|Fig. 1: Particle advection behind two obstacles.|
Advection is a transport mechanism in which a substance is carried by the flow of a fluid. An example is the transport of sand in a river or pollen in the air. Advection is different from diffusion, whereas the more commonly known term, convection, is the combination of advection and diffusion.
Our Energy2D can simulate advection as it integrates particle dynamics in the Lagrangian frame and fluid dynamics in the Eulerian frame. Particles in Energy2D do not spontaneously diffuse — they are driven by gravity or fluid, though we can introduce Brownian particles in the future by incorporating the Langevin Equation into Energy2D.
|Fig. 2: Blowing away particles.|
Over this weekend, I added a new object, the particle feeder, for creating continuous particle flow in the presence of open mass boundary. A particle feeder can emit a specified type of particle at a specified frequency. All these settings can be adjusted in its property window, which can be opened by right-clicking on it and selecting the relevant menu.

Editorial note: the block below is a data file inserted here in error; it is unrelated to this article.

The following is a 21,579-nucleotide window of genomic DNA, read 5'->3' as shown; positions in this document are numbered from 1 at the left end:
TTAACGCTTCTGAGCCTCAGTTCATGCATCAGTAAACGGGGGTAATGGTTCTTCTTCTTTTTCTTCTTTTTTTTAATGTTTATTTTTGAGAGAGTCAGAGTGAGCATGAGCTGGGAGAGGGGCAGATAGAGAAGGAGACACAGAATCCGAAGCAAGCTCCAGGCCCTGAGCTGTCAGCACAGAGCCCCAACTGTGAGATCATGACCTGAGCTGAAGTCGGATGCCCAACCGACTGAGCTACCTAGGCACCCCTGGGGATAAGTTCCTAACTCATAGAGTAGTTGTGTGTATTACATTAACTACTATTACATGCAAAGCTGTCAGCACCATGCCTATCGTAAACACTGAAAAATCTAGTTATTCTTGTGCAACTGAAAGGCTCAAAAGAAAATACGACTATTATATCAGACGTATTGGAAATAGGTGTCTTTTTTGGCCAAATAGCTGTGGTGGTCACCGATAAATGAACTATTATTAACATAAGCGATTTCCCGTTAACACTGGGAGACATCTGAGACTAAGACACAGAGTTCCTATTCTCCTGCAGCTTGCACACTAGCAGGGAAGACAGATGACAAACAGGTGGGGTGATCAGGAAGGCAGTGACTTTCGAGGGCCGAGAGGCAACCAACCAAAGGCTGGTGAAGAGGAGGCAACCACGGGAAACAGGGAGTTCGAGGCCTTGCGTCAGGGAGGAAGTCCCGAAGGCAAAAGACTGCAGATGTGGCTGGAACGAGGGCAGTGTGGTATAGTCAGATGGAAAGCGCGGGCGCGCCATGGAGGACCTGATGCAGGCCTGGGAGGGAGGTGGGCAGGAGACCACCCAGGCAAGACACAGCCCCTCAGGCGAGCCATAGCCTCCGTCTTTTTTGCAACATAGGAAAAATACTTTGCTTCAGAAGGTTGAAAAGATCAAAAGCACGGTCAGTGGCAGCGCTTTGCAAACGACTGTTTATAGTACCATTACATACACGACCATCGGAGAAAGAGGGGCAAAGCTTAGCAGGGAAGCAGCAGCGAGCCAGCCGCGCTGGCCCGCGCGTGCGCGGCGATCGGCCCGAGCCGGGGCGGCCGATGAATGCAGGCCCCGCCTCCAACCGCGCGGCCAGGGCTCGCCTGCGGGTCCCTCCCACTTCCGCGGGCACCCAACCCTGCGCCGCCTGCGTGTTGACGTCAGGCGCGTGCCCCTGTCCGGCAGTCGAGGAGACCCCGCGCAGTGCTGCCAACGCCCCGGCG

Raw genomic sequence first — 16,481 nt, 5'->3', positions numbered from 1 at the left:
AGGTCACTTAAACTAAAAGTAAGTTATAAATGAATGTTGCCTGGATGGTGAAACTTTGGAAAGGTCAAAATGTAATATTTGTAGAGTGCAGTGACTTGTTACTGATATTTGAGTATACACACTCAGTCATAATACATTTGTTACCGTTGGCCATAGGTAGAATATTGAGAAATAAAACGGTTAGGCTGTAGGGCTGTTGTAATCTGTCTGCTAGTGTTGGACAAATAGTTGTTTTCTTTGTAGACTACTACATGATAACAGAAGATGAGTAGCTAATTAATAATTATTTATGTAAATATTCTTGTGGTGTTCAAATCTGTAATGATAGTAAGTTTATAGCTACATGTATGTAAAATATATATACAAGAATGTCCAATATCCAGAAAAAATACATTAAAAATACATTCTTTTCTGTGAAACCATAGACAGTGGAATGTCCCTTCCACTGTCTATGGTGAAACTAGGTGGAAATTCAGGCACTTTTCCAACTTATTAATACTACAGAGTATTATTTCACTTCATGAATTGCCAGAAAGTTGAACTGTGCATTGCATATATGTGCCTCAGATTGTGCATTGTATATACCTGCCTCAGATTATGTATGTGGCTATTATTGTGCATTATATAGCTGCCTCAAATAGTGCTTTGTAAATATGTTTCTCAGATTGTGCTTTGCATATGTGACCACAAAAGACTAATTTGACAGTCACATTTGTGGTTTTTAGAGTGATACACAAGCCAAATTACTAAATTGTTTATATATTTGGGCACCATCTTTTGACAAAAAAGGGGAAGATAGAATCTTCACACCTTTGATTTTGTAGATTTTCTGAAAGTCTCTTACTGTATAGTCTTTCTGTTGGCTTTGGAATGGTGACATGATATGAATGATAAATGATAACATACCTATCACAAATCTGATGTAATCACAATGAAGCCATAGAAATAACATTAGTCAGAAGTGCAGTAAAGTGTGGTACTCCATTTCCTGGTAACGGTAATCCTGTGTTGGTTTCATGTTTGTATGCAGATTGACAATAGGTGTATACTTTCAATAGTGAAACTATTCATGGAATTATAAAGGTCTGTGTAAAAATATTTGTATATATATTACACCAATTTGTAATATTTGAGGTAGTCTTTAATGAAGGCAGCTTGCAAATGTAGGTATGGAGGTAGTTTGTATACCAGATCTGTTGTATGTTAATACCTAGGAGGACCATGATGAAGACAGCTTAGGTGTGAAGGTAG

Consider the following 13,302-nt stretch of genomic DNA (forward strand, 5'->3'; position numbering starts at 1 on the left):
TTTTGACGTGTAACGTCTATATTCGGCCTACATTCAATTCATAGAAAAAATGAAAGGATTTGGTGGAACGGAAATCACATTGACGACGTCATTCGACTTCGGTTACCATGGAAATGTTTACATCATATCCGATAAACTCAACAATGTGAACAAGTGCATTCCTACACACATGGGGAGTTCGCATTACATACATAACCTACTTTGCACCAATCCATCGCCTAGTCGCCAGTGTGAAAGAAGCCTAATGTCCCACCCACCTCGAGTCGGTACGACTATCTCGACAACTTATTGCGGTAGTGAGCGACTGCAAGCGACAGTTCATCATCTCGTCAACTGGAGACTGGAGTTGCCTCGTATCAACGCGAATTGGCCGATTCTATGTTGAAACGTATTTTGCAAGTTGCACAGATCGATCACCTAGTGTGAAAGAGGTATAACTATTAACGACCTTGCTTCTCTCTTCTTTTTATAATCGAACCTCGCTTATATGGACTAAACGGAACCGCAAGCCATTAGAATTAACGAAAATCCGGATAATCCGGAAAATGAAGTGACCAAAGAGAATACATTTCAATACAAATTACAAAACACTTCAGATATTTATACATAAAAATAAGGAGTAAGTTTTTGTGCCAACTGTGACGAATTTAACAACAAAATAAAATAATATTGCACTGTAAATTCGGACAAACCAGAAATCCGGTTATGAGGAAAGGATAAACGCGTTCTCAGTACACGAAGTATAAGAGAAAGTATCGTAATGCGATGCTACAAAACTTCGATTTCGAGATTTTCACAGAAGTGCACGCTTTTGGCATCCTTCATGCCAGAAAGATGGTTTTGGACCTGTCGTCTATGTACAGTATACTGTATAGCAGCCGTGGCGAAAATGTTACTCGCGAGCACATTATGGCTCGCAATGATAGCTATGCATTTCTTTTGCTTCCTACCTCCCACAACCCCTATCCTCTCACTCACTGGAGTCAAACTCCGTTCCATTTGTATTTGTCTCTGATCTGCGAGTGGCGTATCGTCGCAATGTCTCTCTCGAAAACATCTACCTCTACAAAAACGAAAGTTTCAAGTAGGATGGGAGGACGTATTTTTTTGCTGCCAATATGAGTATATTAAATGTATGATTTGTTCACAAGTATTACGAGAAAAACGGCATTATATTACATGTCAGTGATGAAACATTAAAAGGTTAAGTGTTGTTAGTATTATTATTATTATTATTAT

Figure 1 shows a comparison of particle advection behind a turbulent flow and a streamlined flow. Have you ever seen these kinds of patterns in rivers?
Figure 2 shows how particles of different densities separate when you blow them with a fan. There are six particle feeders at the top that continually drop particles. A fan is placed not far below the feeders.
With these new additions to Energy2D, we hope to be able to simulate more complex atmospheric phenomena (such as pollutant transport through jet streams) in the future.